Happy Child logo

Halfway around the world, they found Hope

January 3, 2007, 0:00 3238 Author: Jennifer Portman www.tallahassee.com

Halfway around the world, they found Hope

Jefferson County's newest 5-year-old came from Crimea and loves her new home The smiling little 5-year-old with the dark-chocolate eyes leaps off the edge of Tom and Dawn Randle's front porch into the grass. Tiny bells hanging from red and green ribbons in her hair tinkle. As she runs off to look for the dog, the red lights in her sneakers blink.

Hope Randle is home.

Less than two months ago, the only home she had ever known was the Republican Children's Hospital in Crimea, Ukraine, where she was left at the front door with pneumonia when she was 2.

Hospital staff members took the pixie-faced girl in, restored her health and fell in love. They couldn't bring themselves to turn her over to an orphanage where thousand of kids wait for parents who never come. Instead, they kept her. They built her a small bed and named her Lubov, the Russian word for love.

When Tallahassee plastic surgeon Dr. Charles Moore arrived last summer to assess what U.S. equipment the struggling hospital could use, Lubya (as she was called) had been living in the run-down, four-story rectangle for almost three years watching music videos with the young nurses. She had one doll and had "Shrek 2" down pat.

But the director told Moore the hospital could no longer keep its mascot. Little Lubya would soon be sent to a group home.

Moore asked to meet her and was charmed.

He took a photograph. At a Rotary event later that summer, he showed it to Joyce Sibson Dove, with whom he was working on the hospital project.

"If she doesn't get picked by her sixth birthday, she would be off the screen," said the Tallahassee attorney, who has helped with 80 adoptions from the country.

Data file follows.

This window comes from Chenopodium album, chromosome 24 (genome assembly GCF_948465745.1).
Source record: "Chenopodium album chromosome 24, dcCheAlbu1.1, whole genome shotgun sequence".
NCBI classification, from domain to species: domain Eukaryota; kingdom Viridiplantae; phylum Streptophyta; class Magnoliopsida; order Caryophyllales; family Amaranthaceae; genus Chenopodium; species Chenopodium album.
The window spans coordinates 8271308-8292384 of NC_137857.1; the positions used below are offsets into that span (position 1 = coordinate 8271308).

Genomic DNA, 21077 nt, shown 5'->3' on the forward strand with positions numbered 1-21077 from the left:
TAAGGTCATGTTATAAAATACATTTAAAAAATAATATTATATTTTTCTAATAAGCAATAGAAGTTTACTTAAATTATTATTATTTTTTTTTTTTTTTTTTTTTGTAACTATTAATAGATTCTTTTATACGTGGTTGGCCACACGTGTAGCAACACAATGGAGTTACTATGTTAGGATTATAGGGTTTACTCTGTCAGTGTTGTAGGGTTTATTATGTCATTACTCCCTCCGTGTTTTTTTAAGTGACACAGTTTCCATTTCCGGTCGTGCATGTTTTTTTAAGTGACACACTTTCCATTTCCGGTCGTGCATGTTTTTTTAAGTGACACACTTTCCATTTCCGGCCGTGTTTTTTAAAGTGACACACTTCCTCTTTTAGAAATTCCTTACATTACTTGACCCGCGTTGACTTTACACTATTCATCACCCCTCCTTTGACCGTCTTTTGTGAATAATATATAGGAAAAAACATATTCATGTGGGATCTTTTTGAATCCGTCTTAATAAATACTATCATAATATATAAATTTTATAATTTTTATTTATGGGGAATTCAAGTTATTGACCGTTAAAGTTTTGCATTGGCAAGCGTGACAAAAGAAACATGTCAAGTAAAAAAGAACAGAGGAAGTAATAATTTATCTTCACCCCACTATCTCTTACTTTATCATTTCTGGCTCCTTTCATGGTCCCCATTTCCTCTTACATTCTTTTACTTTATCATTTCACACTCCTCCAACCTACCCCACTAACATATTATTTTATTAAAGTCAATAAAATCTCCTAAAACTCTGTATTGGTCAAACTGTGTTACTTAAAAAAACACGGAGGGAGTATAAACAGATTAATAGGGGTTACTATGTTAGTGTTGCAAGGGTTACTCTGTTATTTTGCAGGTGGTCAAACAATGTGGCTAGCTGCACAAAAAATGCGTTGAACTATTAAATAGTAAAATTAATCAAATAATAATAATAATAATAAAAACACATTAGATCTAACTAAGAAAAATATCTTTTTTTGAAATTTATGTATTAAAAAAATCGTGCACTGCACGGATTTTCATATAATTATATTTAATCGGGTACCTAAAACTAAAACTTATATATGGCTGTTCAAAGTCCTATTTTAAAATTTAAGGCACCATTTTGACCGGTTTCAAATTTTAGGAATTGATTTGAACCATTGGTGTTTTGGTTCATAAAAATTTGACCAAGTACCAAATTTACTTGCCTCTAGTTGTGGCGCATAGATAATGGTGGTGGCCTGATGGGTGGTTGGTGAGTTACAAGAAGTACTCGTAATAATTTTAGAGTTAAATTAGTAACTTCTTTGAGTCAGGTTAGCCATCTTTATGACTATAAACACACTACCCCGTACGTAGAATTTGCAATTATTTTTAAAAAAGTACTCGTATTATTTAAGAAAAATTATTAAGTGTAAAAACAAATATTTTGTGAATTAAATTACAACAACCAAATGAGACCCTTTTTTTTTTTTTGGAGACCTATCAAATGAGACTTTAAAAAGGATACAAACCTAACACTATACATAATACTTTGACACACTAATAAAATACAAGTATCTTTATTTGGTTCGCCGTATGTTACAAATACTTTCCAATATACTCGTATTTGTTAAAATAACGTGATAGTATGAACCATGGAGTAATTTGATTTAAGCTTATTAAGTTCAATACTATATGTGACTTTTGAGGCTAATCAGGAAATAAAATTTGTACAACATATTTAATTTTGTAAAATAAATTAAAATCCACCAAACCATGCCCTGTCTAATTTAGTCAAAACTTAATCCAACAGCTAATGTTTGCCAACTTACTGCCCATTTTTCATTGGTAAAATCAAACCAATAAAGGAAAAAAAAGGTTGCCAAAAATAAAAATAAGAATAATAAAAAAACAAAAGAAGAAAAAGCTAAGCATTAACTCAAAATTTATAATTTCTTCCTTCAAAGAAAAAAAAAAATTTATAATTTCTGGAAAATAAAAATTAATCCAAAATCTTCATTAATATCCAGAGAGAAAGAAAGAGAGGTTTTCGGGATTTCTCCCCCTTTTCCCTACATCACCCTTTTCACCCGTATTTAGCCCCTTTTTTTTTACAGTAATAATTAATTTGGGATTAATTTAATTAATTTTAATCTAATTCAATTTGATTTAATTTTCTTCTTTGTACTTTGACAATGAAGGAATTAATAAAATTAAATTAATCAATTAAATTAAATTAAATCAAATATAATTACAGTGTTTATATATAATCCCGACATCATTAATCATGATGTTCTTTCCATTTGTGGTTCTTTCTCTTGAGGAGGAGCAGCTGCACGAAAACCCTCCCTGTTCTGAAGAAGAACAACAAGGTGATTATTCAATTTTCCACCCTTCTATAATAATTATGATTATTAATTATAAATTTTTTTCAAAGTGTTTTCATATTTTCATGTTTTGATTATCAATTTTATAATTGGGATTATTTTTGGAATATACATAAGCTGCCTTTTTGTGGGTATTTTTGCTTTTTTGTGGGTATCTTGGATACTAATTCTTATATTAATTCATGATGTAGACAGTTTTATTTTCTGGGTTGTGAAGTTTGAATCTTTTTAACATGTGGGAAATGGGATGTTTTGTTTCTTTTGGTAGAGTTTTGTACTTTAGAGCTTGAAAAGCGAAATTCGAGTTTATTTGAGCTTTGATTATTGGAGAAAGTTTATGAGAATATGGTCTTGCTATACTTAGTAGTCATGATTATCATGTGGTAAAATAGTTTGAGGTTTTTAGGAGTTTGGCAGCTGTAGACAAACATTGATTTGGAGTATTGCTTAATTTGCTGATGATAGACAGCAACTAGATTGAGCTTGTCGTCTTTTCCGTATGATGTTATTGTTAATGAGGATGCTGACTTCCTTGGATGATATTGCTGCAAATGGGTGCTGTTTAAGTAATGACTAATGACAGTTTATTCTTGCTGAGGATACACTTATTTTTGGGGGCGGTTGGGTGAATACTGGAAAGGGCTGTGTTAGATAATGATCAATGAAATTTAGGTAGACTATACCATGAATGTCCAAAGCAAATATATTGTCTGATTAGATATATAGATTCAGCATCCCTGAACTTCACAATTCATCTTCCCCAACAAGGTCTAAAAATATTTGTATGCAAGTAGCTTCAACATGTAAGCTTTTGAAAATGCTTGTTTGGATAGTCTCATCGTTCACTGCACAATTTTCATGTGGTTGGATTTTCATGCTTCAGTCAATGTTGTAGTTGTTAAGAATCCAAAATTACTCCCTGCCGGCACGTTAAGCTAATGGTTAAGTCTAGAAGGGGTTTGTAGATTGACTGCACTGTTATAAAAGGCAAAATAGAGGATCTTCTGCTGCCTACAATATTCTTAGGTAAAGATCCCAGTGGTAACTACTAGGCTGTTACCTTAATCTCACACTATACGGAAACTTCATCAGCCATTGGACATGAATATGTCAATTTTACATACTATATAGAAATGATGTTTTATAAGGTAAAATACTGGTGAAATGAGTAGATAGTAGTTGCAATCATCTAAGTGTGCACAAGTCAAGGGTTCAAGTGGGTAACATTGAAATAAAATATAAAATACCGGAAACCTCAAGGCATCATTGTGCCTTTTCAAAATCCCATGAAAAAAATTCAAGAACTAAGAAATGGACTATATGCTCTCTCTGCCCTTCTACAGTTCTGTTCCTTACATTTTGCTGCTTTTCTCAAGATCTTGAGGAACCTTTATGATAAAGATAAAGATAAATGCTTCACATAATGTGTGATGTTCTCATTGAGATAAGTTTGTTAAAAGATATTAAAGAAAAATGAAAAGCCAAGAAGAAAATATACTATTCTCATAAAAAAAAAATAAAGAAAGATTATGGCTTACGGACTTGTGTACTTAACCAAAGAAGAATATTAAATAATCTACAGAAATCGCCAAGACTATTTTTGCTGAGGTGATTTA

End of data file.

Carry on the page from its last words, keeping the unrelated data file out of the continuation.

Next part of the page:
'Can we go get her?'

After three years of trying, the Randles had almost given up hope they'd find an Eastern European-born sister for their 7-year-old son, Cannon, whom they adopted from Belarus as an infant. Tom, 49, a Florida House of Representatives staff member, and Dawn, 40, who works in university relations at Florida State, spent a frustrating February in Ukraine without seeing a single child before the country abruptly suspended all foreign adoptions to restructure the system.

That summer Dove, the couple's adoption attorney, called. She had something to show them.

"The first thing she did was slide that picture in front of me," Dawn said, "and I said, 'Can we go get her?' ''

On Oct. 17, the Randles flew to Ukraine. Thirty-four days later the little girl in Moore's picture was a U.S. citizen. She lives in a rambling yet refined red-roofed house in Jefferson County, where the white and blue Crimean flag now flies over the pecan trees.

"Look at her," said Dawn, pointing to her daughter sitting cross-legged on the rug, intently writing H-O-P-E on a drawing board. "Could you let her go?"

Adapting so quickly

For Hope, whose name came to Dawn like a shout one night about a week before getting the call from Dove, there has been no looking back.